BLITZER: In the olden days they used to say there were three tickets out of Iowa. Do you buy that?

STEEL: Well, I think we're going to see a number of different - there's a number of different contests going on here. I think we're going to do better than expected, and then it's on to New Hampshire and then South Carolina, and then the March 1 states.

BLITZER: He tries to establish himself as the so-called establishment candidate, fighting Cruz, fighting Donald Trump. Is that the way he sees it?

STEEL: Absolutely not. I think that he has always been a disrupter, an innovator. That's - he took on the entrenched interests in Tallahassee, turned the state government of Florida upside down, and that's what he intends to do in Washington, D.C. He's pushing for a strong message of conservative reform, a balanced budget amendment, a line item veto, term limits for members of Congress, a lobbying ban for members of Congress in the Senate. I mean this is a guy who has been a conservative reformer his entire career, and that's the record that he's sharing with voters right now, and that's what he wants to do in Washington.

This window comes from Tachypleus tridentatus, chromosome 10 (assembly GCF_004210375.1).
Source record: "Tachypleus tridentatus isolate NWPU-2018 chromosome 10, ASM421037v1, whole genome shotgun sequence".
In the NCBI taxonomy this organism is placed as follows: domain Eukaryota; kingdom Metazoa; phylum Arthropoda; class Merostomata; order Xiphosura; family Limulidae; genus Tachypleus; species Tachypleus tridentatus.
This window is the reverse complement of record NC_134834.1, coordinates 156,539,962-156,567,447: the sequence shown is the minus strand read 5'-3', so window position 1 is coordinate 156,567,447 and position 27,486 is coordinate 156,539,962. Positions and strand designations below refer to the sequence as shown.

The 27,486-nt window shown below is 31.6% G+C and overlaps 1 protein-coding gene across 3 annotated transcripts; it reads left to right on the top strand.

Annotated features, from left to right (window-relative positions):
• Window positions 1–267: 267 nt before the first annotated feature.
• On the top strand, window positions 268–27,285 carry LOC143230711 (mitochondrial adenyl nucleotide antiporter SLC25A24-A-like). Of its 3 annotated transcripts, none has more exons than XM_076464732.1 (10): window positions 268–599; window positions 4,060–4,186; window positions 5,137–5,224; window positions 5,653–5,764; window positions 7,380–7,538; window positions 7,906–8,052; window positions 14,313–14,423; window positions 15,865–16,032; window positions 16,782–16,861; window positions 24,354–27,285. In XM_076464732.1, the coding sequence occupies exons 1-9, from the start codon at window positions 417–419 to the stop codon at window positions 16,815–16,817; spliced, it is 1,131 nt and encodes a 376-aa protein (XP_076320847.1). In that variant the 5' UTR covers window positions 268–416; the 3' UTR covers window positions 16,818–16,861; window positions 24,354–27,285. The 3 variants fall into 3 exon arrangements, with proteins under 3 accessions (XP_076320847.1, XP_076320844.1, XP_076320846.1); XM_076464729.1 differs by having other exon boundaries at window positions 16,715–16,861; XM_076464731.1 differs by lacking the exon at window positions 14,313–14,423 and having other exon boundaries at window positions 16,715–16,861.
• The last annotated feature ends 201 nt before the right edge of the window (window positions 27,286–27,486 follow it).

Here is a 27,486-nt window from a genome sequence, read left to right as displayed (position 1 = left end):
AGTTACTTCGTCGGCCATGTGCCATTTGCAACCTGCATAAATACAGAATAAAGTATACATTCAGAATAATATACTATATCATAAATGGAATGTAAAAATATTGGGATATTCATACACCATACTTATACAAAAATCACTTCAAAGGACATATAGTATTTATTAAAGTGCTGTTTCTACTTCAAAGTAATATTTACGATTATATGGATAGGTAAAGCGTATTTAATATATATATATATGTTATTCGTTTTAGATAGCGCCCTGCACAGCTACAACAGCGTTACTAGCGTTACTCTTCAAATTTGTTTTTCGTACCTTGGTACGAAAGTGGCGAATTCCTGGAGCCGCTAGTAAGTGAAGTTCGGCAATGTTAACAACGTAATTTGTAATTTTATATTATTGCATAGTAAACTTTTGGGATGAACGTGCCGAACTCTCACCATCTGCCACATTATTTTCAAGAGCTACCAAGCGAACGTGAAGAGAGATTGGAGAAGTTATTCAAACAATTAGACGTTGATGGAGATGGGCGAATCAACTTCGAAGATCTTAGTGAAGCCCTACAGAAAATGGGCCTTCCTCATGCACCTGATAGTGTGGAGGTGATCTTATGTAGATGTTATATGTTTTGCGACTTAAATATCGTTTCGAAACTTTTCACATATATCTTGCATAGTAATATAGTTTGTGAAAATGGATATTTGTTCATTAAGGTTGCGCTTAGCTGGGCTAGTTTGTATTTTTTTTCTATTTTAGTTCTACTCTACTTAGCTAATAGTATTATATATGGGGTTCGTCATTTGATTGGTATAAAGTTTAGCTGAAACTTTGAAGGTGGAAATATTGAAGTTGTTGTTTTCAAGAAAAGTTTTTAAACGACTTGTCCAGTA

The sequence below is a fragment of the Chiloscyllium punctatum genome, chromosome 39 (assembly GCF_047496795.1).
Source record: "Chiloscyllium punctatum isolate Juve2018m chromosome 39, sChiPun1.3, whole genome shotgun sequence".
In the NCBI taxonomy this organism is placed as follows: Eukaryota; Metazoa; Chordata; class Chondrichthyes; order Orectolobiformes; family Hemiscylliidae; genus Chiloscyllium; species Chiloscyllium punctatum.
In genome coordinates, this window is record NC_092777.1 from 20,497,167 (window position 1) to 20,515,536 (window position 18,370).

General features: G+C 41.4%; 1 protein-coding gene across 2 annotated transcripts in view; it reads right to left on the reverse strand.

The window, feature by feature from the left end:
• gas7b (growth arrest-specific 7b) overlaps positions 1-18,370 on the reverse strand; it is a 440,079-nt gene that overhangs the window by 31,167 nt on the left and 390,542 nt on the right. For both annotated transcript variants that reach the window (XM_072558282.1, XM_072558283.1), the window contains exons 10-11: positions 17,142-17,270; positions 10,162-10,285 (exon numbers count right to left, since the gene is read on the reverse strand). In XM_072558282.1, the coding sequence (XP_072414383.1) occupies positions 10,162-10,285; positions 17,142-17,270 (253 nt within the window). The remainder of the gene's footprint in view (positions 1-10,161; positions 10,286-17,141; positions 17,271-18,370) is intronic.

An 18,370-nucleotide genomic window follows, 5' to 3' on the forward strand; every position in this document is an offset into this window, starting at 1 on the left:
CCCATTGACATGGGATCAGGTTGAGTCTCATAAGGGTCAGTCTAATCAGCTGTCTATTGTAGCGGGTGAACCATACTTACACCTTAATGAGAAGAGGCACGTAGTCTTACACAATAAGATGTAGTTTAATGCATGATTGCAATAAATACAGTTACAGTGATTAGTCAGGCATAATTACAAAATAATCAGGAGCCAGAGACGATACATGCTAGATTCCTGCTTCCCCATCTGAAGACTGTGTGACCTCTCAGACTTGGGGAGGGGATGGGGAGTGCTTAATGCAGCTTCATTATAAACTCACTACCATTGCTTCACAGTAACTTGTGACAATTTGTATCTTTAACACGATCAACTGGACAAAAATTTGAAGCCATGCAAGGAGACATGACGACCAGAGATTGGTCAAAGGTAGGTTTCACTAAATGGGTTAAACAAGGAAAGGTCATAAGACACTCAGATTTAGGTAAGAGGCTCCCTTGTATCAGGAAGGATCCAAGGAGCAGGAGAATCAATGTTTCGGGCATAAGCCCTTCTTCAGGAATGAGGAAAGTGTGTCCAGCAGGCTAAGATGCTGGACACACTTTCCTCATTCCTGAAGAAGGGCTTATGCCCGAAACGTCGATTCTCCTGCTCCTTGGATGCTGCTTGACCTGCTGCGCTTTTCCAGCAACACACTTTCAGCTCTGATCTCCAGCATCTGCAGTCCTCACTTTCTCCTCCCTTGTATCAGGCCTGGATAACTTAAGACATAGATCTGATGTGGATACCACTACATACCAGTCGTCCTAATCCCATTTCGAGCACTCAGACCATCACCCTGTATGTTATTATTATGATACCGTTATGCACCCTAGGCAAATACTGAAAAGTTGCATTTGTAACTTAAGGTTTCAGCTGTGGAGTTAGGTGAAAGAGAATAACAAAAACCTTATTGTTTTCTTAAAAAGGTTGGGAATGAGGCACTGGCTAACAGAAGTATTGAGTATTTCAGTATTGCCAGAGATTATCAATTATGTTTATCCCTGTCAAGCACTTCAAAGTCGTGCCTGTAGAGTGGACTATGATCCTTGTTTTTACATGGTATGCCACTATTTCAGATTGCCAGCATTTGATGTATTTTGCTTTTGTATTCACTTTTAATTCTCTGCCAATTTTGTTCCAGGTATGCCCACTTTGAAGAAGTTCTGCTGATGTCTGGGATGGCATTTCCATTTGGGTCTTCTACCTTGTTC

BLITZER: So how well does he have to do in Iowa and then New Hampshire to keep on going?

STEEL: Well, I think that the - he's having a great conversation with the voters here in Iowa right now. He's going to have a great conversation, has been having that conversation with voters in New Hampshire, and we've got - we've got a team built for the long haul.

BLITZER: Is he going to be in Iowa Monday night to speak after we get the results of the caucuses?

STEEL: No. He'll be in - Monday - he'll be here Monday through - through the day, but then he's moving on to New Hampshire that - that evening.

BLITZER: All right, so when he does make a statement, it will be in New Hampshire, whatever the outcome of the Iowa caucuses, right?

STEEL: I expect so, yes, sir.

OK. Michael Steel, thanks very much for joining us. We'll stay in close touch with you and your campaign as well.

Up next, we have live pictures, by the way, coming in of the Democratic presidential frontrunner, Hillary Clinton. She's at an event right now in Des Moines. She's just barely edging out Senator Bernie Sanders according to the most recent polls in Iowa. We're going to take a closer look at that very tight race in Iowa. The Democrats final push towards the Iowa caucuses.

(COMMERCIAL BREAK)